Despite a flurry of close losses during his first season under the headset, Falcons head coach Dan Quinn doesn't believe opting for the 2-point conversion is the solution to his problems.
"How many things are they going to do from the 2-yard line?" Quinn said, via the Atlanta Journal-Constitution. "You score 50 touchdowns. What 50 2-point plays are you running from there?"
"Like most things, knowing when you have an advantage, take it," Quinn added. "Those guys like Mike (Tomlin), Sean (Payton) and Mike McCarthy are three coaches that I really respect a lot. If they have a decision about it, I'll respect that. It might not be ours at the time. But that doesn't mean I don't respect it."
"... Sometimes, it's gut."
Quinn referenced the Packers, Steelers and Saints because the coaches and star players on the team have been outspoken about increasing their number of 2-point tries in the future. Drew Brees backed Ben Roethlisberger's push to go for it after every touchdown. With the longer extra point decreasing the likelihood of a extra-point conversion by roughly six percent, the 2-point conversion ultimately becomes the smarter play. The Steelers hit on more than 70 percent of their tries last year in 11 attempts, which was by far the most in football. Still, they kicked the ball 34 times.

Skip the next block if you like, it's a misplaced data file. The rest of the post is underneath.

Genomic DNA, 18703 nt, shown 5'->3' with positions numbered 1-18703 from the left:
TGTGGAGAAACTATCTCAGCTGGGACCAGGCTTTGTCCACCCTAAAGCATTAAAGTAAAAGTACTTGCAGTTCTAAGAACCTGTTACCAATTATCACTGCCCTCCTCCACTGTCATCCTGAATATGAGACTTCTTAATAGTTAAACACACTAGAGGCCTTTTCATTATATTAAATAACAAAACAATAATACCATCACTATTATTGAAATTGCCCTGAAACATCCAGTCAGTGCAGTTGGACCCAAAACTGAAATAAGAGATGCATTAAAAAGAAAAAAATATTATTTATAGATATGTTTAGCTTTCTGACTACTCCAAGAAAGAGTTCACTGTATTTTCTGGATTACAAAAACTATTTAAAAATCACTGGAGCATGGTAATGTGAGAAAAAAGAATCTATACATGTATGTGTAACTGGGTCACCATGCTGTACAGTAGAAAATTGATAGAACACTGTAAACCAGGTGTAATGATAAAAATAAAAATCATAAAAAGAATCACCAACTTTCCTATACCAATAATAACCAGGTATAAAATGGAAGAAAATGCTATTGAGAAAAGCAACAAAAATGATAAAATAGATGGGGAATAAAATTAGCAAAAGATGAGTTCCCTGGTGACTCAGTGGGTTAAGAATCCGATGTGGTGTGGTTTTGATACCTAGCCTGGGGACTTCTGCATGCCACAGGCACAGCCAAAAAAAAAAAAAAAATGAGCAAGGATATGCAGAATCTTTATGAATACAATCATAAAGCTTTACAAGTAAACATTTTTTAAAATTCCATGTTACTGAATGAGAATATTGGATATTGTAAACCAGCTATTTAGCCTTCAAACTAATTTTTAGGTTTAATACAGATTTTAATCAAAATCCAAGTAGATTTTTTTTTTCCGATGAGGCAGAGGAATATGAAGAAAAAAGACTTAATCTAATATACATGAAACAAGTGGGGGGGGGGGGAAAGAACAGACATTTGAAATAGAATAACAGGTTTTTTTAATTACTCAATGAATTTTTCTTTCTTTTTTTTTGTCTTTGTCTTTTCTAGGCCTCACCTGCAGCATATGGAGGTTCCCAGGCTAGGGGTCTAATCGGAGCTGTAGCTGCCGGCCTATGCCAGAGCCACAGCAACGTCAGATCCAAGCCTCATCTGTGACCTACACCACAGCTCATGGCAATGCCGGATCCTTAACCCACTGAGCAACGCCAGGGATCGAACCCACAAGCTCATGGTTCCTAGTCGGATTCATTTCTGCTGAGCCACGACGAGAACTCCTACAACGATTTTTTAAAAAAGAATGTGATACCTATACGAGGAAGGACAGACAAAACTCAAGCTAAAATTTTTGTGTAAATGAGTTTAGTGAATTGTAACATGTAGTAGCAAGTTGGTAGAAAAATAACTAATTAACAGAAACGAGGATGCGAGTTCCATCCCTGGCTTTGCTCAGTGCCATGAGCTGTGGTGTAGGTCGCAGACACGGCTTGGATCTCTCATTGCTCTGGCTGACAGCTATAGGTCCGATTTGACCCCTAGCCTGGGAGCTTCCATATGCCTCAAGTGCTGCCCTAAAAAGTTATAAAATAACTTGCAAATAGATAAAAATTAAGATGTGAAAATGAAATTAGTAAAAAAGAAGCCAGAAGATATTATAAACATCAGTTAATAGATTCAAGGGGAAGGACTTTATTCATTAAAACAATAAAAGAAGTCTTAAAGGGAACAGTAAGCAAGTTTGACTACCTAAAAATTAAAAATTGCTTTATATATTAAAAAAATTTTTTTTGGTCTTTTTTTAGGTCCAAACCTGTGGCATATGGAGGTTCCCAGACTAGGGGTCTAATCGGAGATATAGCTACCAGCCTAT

Play-call volume is an interesting excuse, though, and one that was mentioned by McCarthy in the past as well. Do coaches have enough time and energy to increase the number of scripted plays by roughly six or seven in a game and have enough of a variance to sustain that volume throughout a 16-game season and the playoffs?
It might be the one thing keeping coaches from flipping the script entirely. Statistically, even if teams are hitting at a 48 percent success rate on 2-point conversions, they would earn more average points per attempt over the course of the season than a kicker who completes the league average extra point (94.2 percent last year).